Are you affected by the Coronavirus Shutdown?
The Coronavirus Aid, Relief, and Economic Security (CARES) Act allocated $350 billion to help small businesses keep workers employed amid the pandemic and economic downturn. Known as the Paycheck Protection Program, the initiative provides 100% federally guaranteed loans to small businesses
Importantly, these loans may be forgiven if borrowers maintain their payrolls during the crisis or restore their payrolls afterward.
Here are the details as we know them at the beginning of April 2020.
You are eligible if you are:
- A small business with fewer than 500 employees
- A small business that otherwise meets the SBA’s size standard
- A 501(c)(3) with fewer than 500 employees
- An individual who operates as a sole proprietor
- An individual who operates as an independent contractor
- An individual who is self-employed who regularly carries on any trade or business
- A Tribal business concern that meets the SBA size standard
- A 501(c)(19) Veterans Organization that meets the SBA size standard
What will Lenders be Looking For?
In evaluating eligibility, lenders are directed to consider whether the borrower was in operation before February 15, 2020 and had employees for whom they paid salaries and payroll taxes or paid independent contractors.
Lenders will also ask you for a good faith certification that:
Hurt by Shutdown
The uncertainty of current economic conditions makes the loan request necessary to support ongoing operations
Use the Proceeds to Keep Business Alive
The borrower will use the loan proceeds to retain workers and maintain payroll or make mortgage, lease, and utility payments
No other Application Pending
Borrower does not have an application pending for a loan duplicative of the purpose and amounts applied for here
No Other Relief Loan
From Feb. 15, 2020 to Dec. 31, 2020, the borrower has not received a loan duplicative of the purpose and amounts applied for here
If you are an independent contractor, sole proprietor, or self-employed individual, lenders will also be looking for certain documents (final requirements will be announced by the government) such as payroll tax filings, Forms 1099-MISC, and income and expenses from the sole proprietorship.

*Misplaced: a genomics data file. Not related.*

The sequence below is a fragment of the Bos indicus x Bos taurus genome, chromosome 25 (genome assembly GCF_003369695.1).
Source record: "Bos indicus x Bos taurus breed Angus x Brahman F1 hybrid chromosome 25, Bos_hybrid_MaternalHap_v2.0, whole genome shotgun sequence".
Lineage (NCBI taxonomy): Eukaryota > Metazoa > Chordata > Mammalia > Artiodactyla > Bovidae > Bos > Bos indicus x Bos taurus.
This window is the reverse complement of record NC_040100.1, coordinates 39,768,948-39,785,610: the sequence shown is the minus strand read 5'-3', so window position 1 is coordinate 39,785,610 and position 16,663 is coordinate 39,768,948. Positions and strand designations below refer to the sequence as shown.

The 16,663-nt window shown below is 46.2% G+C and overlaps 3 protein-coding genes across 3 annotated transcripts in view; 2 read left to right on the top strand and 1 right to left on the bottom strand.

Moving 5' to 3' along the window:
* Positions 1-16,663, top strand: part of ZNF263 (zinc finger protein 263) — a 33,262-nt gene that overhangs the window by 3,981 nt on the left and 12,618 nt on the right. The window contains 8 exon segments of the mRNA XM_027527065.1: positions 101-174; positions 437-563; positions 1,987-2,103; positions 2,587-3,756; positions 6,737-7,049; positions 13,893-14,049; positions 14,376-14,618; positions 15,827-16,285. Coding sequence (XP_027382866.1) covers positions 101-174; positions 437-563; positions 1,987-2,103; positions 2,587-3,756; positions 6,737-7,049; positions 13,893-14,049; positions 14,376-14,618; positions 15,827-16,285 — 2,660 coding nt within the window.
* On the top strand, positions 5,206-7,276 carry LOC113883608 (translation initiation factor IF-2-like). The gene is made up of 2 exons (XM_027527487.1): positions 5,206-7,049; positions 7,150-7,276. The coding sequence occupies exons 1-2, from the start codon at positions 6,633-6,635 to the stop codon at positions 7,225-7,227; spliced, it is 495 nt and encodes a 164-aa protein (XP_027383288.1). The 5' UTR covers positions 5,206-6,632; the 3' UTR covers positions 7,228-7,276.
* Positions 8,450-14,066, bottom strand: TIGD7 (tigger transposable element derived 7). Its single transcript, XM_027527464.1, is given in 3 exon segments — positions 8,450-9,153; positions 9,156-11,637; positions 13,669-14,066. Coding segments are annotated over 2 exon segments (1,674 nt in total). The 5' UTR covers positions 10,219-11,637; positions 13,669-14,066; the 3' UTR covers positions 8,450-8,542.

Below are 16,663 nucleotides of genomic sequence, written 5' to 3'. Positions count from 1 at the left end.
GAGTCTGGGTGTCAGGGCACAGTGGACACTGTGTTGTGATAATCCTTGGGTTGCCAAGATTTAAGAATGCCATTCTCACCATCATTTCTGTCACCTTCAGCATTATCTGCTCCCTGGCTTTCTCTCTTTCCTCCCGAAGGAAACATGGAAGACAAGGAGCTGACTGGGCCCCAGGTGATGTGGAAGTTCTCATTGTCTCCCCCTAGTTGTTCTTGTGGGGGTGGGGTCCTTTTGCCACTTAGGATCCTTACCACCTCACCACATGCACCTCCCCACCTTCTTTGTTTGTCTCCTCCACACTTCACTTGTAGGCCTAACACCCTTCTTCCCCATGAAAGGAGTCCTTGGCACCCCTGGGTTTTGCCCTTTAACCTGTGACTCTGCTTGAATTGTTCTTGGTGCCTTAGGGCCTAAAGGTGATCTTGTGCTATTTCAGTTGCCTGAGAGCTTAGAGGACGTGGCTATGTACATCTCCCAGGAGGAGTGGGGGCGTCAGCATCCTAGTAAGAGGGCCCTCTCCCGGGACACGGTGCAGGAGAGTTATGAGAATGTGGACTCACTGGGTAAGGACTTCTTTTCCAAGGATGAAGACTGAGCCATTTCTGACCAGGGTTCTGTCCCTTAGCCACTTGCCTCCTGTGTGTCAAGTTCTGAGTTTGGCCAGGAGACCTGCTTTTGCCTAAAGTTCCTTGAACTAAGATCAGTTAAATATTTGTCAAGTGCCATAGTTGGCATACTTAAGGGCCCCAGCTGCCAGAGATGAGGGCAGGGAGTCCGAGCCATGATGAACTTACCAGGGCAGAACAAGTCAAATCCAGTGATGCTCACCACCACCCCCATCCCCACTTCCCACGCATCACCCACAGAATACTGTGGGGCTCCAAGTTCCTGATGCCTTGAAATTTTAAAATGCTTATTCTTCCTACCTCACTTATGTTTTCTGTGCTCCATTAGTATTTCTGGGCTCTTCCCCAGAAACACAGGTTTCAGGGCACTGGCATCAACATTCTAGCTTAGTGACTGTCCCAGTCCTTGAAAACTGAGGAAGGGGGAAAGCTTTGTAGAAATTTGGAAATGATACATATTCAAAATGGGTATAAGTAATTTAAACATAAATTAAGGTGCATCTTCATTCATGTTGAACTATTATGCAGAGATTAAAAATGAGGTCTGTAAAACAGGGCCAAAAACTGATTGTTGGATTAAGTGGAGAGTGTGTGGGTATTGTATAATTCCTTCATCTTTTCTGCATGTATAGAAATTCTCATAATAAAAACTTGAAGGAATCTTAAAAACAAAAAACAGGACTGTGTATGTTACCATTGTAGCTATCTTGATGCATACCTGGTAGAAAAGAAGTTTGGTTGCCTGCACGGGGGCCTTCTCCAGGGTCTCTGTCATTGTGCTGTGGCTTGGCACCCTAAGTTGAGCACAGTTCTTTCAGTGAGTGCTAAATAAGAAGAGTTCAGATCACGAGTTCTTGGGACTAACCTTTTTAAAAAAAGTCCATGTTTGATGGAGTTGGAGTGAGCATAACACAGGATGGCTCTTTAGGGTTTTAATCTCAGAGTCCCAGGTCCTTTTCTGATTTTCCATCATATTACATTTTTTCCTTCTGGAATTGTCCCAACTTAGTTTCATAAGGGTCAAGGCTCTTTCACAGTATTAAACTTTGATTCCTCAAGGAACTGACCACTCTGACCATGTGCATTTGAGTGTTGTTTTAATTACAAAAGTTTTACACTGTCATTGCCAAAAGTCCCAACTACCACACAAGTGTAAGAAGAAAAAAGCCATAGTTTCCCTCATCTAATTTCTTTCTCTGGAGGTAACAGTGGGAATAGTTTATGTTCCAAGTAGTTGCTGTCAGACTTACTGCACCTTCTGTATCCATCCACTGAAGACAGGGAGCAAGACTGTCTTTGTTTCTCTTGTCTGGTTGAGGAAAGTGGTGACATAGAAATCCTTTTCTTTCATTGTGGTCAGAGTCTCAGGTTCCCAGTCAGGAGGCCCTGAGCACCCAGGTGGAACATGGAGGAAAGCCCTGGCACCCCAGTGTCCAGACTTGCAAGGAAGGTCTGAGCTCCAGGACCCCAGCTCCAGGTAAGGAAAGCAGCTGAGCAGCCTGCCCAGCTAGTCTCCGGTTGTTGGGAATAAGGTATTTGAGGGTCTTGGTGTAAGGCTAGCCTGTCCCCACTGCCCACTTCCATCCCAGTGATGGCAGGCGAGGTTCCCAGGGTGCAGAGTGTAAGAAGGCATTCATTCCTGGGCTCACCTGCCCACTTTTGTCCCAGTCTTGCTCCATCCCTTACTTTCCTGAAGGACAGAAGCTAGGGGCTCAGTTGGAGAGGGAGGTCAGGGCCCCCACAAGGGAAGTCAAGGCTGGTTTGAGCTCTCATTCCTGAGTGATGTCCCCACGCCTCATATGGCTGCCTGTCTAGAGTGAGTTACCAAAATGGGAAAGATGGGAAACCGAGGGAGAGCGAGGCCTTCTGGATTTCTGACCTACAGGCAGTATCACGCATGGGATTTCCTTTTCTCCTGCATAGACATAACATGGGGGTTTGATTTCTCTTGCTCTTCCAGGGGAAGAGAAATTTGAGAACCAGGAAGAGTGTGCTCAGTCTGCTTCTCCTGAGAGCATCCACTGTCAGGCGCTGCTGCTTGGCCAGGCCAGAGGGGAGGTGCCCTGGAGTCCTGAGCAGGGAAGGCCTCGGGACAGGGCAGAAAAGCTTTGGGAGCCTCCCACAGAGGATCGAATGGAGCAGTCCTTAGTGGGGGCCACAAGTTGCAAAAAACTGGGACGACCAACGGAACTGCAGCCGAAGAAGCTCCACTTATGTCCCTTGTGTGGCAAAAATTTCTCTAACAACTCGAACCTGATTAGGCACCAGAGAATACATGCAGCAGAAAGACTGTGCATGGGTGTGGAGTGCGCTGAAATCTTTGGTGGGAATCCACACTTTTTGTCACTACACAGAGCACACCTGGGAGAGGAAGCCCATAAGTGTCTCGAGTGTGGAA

Ready to Apply for a Loan Now?
How Much can I Borrow?
Loans can be up to 2.5 x the borrower’s average monthly payroll costs, not to exceed $10 million.
How do I calculate my average monthly PAYROLL COSTS?
The sum of payments of any compensation with respect to employees that is a:
• salary, wage, commission, or similar compensation;
• payment of cash tip or equivalent;
• payment for vacation, parental, family, medical, or sick leave
• allowance for dismissal or separation
• payment required for the provisions of group health care benefits, including insurance premiums
• payment of any retirement benefit
• payment of state or local tax assessed on the compensation
of the employee
For Sole Proprietors, Independent Contractors, and Self-Employed Individuals
The sum of payments of any compensation to or income of a sole proprietor or independent contractor that is a wage, commission, income, net earnings from self-employment, or similar compensation and that is in an amount that is not more than $100,000 in one year, as pro-rated for the covered period.
1. Compensation of an individual employee in excess of an annual salary of $100,000, as prorated for the period February 15, to June 30, 2020
2. Payroll taxes, railroad retirement taxes, and income taxes
3. Any compensation of an employee whose principal place of residence is outside of the United States
4. Qualified sick leave wages for which a credit is allowed under section 7001 of the Families First Coronavirus Response Act (Public Law 116– 5 127); or qualified family leave wages for which a credit is allowed under section 7003 of the Families First Coronavirus Response Act
Maximum Loan =
2.5 x Average total monthly payroll costs incurred during the year prior to the loan date
For non-seasonal employeeL
Will the Loan be forgiven?
Borrowers are eligible to have their loans forgiven.
- A borrower is eligible for loan forgiveness equal to the amount the borrower spent on the following items during the 8-week period beginning on the date of the origination of the loan:
- Payroll costs (using the same definition of payroll costs used to determine loan eligibility)
- Interest on the mortgage obligation incurred in the ordinary course of business
- Rent on a leasing agreement
- Payments on utilities (electricity, gas, water, transportation, telephone, or internet)
- For borrowers with tipped employees, additional wages paid to those employees
- The loan forgiveness cannot exceed the principal.
How could the forgiveness be reduced?
The amount of loan forgiveness calculated above is reduced if there is a reduction in the number of employees or a reduction of greater than 25% in wages paid to employees.
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We may be able to help your company get the financing it needs in these difficult times
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